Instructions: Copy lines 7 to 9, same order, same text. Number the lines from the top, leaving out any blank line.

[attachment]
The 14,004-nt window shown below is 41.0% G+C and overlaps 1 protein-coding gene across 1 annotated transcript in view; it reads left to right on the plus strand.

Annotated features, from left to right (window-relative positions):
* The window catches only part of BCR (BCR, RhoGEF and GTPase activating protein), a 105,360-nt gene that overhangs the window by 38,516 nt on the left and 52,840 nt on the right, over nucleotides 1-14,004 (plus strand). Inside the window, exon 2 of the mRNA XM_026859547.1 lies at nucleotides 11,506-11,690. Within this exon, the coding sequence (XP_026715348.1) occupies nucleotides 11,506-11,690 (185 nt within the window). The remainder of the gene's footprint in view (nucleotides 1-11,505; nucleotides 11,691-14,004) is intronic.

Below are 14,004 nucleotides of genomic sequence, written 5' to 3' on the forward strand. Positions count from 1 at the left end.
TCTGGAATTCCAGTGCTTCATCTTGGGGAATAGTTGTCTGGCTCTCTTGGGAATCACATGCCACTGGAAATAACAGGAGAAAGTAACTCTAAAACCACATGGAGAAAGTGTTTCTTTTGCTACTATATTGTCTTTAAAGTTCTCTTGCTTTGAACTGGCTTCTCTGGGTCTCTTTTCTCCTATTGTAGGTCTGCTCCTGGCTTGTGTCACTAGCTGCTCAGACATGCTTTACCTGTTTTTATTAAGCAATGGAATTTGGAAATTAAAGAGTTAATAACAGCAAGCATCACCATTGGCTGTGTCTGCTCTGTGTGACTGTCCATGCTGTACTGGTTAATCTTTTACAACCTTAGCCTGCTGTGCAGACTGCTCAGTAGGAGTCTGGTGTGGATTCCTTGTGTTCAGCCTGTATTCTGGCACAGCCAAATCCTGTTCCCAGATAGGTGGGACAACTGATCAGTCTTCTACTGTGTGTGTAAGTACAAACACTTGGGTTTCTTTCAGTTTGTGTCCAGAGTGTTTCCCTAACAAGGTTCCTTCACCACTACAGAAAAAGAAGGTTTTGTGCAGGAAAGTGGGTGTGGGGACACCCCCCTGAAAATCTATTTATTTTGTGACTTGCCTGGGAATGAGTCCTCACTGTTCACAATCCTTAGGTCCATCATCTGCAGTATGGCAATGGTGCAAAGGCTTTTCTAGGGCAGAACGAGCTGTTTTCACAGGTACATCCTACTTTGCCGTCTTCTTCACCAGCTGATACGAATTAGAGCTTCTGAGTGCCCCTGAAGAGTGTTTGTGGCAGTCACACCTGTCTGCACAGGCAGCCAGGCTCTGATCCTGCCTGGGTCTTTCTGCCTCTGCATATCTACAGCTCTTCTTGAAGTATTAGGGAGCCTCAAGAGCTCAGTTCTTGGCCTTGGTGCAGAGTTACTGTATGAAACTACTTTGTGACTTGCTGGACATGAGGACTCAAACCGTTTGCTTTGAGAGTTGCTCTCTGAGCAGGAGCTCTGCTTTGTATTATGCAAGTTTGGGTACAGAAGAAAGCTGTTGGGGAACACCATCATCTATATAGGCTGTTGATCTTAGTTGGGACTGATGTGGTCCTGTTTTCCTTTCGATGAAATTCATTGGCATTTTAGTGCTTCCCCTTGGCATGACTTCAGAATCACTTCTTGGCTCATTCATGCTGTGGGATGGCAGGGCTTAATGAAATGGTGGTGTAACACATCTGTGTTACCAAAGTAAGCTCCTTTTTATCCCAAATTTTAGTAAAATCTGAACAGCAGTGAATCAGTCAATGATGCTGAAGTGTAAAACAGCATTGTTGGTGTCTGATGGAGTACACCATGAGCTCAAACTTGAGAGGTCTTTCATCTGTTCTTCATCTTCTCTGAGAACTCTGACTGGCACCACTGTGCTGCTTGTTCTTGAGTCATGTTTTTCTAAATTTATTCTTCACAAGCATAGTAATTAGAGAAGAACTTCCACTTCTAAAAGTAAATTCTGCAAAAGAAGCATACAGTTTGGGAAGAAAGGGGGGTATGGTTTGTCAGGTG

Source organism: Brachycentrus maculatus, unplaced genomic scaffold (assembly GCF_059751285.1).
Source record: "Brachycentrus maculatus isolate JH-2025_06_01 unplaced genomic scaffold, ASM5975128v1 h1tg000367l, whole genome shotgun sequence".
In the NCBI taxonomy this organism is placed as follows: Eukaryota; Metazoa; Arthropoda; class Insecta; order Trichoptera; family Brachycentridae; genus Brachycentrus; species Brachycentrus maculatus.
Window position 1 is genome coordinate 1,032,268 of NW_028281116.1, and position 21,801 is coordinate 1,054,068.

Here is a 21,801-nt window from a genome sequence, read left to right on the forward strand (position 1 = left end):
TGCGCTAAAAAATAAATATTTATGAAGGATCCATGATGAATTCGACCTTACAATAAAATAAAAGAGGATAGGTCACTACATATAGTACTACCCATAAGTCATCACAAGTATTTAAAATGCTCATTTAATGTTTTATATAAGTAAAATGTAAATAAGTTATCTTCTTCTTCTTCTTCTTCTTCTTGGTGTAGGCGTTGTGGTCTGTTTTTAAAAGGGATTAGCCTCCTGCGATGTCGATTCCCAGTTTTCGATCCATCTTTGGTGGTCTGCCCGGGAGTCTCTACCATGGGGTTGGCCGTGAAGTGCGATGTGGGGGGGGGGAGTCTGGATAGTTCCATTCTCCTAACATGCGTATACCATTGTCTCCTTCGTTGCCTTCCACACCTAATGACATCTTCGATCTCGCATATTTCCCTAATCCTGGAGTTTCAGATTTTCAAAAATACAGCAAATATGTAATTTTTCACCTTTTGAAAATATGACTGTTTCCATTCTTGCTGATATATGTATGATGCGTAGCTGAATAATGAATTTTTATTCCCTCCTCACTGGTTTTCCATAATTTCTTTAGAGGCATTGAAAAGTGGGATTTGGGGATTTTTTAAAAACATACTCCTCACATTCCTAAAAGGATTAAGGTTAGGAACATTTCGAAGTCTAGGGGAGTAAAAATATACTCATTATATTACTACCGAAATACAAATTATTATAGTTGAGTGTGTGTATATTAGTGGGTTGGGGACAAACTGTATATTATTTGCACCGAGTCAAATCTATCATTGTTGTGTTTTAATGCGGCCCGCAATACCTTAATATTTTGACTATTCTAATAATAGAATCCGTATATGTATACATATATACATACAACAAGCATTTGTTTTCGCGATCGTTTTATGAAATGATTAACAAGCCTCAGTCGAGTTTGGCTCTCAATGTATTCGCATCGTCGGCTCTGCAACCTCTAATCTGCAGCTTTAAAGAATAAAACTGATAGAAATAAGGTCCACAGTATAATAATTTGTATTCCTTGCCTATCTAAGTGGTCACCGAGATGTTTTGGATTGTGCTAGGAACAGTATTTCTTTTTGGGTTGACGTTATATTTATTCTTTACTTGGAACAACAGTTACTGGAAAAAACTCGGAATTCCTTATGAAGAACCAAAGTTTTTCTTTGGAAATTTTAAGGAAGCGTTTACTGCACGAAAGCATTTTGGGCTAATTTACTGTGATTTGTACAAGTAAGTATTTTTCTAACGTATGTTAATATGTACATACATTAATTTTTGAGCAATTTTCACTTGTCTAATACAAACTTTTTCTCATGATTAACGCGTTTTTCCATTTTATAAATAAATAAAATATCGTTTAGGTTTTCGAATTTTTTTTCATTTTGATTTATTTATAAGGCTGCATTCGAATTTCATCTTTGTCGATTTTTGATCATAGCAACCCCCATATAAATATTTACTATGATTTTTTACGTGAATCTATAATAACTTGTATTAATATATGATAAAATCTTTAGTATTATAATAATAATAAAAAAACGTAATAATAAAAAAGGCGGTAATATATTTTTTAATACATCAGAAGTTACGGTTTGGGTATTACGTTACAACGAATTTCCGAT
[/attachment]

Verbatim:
Source record: "Brachycentrus maculatus isolate JH-2025_06_01 unplaced genomic scaffold, ASM5975128v1 h1tg000367l, whole genome shotgun sequence".
In the NCBI taxonomy this organism is placed as follows: Eukaryota; Metazoa; Arthropoda; class Insecta; order Trichoptera; family Brachycentridae; genus Brachycentrus; species Brachycentrus maculatus.
Window position 1 is genome coordinate 1,032,268 of NW_028281116.1, and position 21,801 is coordinate 1,054,068.